"Maurizio is an Italian chef. If he was French, maybe we'd be doing French restaurants," Stephanie says, laughing. "It's his food, his vision. Italian food we're very lucky with, it's so all-encompassing and so varied."
Regardless of where they're cooking, they have one goal: "We want each customer to feel like they are coming to your house for a great dinner party--- they feel welcome, don't feel intimidated and we always have great wine."
She laughs again, happy with the casual approach that has come with the years of work, reveling in the fact that you can wear jeans to the restaurant. "I just want people to say they had a great meal and a great time and that they want to come back. I want everybody to leave happy." (The Bicycle Thief, Bishop's Landing, 1475 Lower Water Street, 425-7993)
Bistro Le Coq
This bistro is best described as "An American in Paris." It's a beautiful, inviting space with a menu that puts some distinctly New World flourishes on some Old World dishes. At its heart there is a sincere celebration of French flavours. While it will never be a bar à vins tucked away in the Marais, it's brought a new rhythm to Argyle Street, and ---to put it simply---"'s wonderful."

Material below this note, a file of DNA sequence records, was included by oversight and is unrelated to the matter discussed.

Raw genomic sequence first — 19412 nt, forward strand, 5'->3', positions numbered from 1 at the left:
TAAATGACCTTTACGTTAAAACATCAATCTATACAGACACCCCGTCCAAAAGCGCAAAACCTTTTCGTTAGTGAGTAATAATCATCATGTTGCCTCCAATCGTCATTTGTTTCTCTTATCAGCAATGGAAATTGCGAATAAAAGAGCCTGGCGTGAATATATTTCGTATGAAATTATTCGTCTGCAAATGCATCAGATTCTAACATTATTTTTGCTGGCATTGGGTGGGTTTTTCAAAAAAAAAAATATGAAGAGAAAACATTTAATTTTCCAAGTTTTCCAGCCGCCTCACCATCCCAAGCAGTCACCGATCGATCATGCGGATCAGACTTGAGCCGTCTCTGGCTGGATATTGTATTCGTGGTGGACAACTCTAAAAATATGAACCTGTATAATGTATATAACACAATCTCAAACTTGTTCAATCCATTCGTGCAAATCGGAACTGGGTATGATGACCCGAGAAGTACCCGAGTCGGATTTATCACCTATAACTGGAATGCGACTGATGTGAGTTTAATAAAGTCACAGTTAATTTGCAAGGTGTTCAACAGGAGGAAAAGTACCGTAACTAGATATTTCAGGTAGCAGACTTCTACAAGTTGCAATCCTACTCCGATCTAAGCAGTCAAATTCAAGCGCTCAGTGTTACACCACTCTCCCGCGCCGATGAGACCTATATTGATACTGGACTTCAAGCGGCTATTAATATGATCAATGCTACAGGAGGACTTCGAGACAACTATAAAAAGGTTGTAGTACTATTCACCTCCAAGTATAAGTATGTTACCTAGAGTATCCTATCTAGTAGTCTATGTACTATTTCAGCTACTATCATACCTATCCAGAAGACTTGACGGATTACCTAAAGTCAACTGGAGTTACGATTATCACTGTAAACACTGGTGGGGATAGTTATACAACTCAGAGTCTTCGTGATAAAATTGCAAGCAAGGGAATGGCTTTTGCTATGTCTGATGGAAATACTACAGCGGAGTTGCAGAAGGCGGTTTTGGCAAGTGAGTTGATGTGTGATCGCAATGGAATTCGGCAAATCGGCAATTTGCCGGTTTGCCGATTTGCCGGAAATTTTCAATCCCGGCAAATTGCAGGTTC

"The food is comforting, there is lots of flavour," says Shannon Bruhm, vice-president of operations for local resto company RCR. Much like The Bicycle Thief, there is a melding of cultures at work at Le Coq with dishes like delicate, fatty bone marrow getting a local twist with a blueberry jam accompaniment.
"We really tried to pattern it a bit more on North American bistros. I will say that the nightlife aspect of Balthazar in New York is something we were quite taken with," he says. "It's open very late and has an energy crackling that, as soon as you walk in, you want to be a part of---it's like walking into a party."
RCR Hospitality Group finds its influences for restaurants, quite literally, all over the map. Through its group of restaurants--- which includes the Southern barbecue of Q Smokehouse, and a fusion menu with many Asian influences at Onyx---RCR explores a spectrum of culinary ideas with high- concept stand-alones.